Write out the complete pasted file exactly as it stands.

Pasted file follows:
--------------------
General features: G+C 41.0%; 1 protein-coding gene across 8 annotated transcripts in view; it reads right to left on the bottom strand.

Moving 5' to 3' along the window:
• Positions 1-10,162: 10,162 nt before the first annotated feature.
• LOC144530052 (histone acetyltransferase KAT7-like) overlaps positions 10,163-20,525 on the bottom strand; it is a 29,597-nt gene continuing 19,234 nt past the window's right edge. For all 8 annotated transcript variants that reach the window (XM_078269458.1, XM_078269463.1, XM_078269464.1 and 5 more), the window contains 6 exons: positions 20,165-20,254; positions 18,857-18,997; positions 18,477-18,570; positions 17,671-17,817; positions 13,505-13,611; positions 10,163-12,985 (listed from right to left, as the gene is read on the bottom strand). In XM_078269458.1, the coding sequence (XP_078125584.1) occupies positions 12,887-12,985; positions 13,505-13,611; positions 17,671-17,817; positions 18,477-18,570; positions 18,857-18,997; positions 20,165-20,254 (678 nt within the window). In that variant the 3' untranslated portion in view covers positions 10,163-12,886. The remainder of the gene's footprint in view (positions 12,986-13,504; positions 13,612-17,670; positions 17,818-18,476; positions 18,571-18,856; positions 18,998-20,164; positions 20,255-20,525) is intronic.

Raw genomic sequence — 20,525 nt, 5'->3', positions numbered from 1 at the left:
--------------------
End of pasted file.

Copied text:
General features: G+C 41.0%; 1 protein-coding gene across 8 annotated transcripts in view; it reads right to left on the bottom strand.

Moving 5' to 3' along the window:
• Positions 1-10,162: 10,162 nt before the first annotated feature.
• LOC144530052 (histone acetyltransferase KAT7-like) overlaps positions 10,163-20,525 on the bottom strand; it is a 29,597-nt gene continuing 19,234 nt past the window's right edge. For all 8 annotated transcript variants that reach the window (XM_078269458.1, XM_078269463.1, XM_078269464.1 and 5 more), the window contains 6 exons: positions 20,165-20,254; positions 18,857-18,997; positions 18,477-18,570; positions 17,671-17,817; positions 13,505-13,611; positions 10,163-12,985 (listed from right to left, as the gene is read on the bottom strand). In XM_078269458.1, the coding sequence (XP_078125584.1) occupies positions 12,887-12,985; positions 13,505-13,611; positions 17,671-17,817; positions 18,477-18,570; positions 18,857-18,997; positions 20,165-20,254 (678 nt within the window). In that variant the 3' untranslated portion in view covers positions 10,163-12,886. The remainder of the gene's footprint in view (positions 12,986-13,504; positions 13,612-17,670; positions 17,818-18,476; positions 18,571-18,856; positions 18,998-20,164; positions 20,255-20,525) is intronic.

Raw genomic sequence — 20,525 nt, 5'->3', positions numbered from 1 at the left: